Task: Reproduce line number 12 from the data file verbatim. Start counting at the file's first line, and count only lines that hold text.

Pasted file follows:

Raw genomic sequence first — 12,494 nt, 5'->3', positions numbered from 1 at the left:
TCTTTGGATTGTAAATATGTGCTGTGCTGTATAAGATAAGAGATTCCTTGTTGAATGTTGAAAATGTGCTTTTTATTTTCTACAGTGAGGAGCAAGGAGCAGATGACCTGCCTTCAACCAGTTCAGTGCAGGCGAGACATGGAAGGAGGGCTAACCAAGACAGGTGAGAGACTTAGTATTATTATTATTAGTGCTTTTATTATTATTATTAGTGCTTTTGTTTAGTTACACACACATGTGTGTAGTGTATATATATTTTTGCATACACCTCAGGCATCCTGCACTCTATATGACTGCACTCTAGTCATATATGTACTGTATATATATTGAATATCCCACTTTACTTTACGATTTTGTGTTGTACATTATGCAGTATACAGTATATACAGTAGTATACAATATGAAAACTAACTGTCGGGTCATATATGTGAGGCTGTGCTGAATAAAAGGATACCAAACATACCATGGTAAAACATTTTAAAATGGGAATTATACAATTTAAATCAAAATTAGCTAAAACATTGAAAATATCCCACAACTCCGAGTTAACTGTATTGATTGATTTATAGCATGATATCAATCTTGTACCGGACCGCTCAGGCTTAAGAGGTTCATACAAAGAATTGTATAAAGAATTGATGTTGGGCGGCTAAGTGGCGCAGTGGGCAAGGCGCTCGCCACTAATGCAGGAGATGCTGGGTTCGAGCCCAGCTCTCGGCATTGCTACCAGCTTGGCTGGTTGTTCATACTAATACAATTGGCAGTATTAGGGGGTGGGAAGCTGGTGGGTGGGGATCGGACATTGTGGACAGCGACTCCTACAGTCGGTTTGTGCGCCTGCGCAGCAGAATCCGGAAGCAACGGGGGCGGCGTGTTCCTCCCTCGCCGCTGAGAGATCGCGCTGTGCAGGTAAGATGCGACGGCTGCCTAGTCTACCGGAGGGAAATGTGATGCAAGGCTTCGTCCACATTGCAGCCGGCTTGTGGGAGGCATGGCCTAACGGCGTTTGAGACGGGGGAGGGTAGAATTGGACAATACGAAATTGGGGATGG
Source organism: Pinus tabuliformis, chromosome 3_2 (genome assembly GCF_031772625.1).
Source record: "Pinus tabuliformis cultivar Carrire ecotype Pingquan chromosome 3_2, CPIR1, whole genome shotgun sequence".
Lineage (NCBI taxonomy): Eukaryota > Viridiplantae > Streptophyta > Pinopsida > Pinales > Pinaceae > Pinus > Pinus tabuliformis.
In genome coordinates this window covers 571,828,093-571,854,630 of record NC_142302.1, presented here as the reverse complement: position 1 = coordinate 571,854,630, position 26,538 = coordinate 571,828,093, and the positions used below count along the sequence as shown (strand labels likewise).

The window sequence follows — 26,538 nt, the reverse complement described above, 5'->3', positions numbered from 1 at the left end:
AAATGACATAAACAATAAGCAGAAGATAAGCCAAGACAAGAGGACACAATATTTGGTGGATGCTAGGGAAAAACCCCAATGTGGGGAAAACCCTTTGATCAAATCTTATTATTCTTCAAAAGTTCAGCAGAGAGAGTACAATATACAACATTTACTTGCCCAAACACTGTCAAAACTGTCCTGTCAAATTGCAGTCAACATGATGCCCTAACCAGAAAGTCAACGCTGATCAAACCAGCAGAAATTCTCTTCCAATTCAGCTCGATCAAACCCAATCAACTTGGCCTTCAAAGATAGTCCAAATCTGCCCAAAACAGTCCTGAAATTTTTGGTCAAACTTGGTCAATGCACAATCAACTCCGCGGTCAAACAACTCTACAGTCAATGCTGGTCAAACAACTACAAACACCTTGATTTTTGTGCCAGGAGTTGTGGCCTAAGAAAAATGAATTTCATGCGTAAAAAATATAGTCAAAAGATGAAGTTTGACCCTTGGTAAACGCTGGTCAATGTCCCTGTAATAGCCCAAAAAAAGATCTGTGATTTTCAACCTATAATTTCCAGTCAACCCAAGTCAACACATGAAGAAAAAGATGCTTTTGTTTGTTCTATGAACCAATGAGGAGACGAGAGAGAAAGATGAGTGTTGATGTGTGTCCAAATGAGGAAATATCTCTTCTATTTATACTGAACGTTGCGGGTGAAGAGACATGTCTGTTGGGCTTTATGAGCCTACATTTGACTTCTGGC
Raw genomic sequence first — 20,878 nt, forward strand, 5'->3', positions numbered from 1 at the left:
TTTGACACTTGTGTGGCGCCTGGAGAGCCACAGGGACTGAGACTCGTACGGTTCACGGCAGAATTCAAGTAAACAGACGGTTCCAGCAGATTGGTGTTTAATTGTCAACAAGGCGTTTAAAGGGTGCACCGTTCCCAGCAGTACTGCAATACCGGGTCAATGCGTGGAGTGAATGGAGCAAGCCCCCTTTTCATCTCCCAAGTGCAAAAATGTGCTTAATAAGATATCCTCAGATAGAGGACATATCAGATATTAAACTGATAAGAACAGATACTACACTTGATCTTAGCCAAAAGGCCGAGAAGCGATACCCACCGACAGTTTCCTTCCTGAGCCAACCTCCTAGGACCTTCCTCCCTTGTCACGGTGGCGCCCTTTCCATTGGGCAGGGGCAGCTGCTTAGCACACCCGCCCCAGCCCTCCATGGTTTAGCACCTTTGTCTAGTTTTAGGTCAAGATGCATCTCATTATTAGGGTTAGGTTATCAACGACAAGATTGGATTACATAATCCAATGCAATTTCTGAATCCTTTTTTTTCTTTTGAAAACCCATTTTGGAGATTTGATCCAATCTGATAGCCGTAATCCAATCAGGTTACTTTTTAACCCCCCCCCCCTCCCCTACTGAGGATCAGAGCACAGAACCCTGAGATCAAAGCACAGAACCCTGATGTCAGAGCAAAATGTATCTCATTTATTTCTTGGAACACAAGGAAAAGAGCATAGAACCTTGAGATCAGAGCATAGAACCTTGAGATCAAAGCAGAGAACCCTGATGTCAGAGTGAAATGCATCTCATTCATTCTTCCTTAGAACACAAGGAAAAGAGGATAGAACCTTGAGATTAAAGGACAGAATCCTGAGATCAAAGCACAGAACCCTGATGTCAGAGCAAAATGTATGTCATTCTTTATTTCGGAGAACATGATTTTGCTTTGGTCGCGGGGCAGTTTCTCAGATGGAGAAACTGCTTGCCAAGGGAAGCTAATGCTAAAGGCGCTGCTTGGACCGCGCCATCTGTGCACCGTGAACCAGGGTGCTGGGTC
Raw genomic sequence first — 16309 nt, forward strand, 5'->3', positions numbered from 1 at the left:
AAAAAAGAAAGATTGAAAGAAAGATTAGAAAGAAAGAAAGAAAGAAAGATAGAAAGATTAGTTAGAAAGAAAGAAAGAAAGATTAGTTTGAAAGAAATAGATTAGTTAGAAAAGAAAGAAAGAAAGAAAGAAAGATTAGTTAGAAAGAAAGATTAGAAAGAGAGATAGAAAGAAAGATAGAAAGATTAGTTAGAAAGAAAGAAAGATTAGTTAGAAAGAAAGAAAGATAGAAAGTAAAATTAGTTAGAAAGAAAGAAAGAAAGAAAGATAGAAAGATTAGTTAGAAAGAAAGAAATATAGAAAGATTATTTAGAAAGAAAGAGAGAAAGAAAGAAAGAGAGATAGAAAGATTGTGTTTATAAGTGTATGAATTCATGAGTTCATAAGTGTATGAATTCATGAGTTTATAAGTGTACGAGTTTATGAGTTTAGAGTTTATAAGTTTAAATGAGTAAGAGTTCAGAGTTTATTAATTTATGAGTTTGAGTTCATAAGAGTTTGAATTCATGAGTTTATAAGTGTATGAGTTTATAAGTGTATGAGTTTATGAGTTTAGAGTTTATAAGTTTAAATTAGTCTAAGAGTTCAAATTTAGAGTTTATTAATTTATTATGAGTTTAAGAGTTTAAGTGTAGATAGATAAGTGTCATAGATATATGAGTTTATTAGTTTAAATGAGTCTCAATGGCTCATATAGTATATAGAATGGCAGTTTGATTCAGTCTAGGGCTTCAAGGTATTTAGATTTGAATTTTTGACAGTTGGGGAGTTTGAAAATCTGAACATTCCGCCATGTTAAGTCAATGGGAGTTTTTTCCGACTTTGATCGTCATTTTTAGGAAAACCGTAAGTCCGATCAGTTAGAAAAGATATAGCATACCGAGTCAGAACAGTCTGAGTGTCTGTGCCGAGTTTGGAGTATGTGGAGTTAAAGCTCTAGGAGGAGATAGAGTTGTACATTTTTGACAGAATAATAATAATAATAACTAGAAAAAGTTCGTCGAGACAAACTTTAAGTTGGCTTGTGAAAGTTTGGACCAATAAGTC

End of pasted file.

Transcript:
AAAAAAGAAAGATTGAAAGAAAGATTAGAAAGAAAGAAAGAAAGAAAGATAGAAAGATTAGTTAGAAAGAAAGAAAGAAAGATTAGTTTGAAAGAAATAGATTAGTTAGAAAAGAAAGAAAGAAAGAAAGAAAGATTAGTTAGAAAGAAAGATTAGAAAGAGAGATAGAAAGAAAGATAGAAAGATTAGTTAGAAAGAAAGAAAGATTAGTTAGAAAGAAAGAAAGATAGAAAGTAAAATTAGTTAGAAAGAAAGAAAGAAAGAAAGATAGAAAGATTAGTTAGAAAGAAAGAAATATAGAAAGATTATTTAGAAAGAAAGAGAGAAAGAAAGAAAGAGAGATAGAAAGATTGTGTTTATAAGTGTATGAATTCATGAGTTCATAAGTGTATGAATTCATGAGTTTATAAGTGTACGAGTTTATGAGTTTAGAGTTTATAAGTTTAAATGAGTAAGAGTTCAGAGTTTATTAATTTATGAGTTTGAGTTCATAAGAGTTTGAATTCATGAGTTTATAAGTGTATGAGTTTATAAGTGTATGAGTTTATGAGTTTAGAGTTTATAAGTTTAAATTAGTCTAAGAGTTCAAATTTAGAGTTTATTAATTTATTATGAGTTTAAGAGTTTAAGTGTAGATAGATAAGTGTCATAGATATATGAGTTTATTAGTTTAAATGAGTCTCAATGGCTCATATAGTATATAGAATGGCAGTTTGATTCAGTCTAGGGCTTCAAGGTATTTAGATTTGAATTTTTGACAGTTGGGGAGTTTGAAAATCTGAACATTCCGCCATGTTAAGTCAATGGGAGTTTTTTCCGACTTTGATCGTCATTTTTAGGAAAACCGTAAGTCCGATCAGTTAGAAAAGATATAGCATACCGAGTCAGAACAGTCTGAGTGTCTGTGCCGAGTTTGGAGTATGTGGAGTTAAAGCTCTAGGAGGAGATAGAGTTGTACATTTTTGACAGAATAATAATAATAATAACTAGAAAAAGTTCGTCGAGACAAACTTTAAGTTGGCTTGTGAAAGTTTGGACCAATAAGTC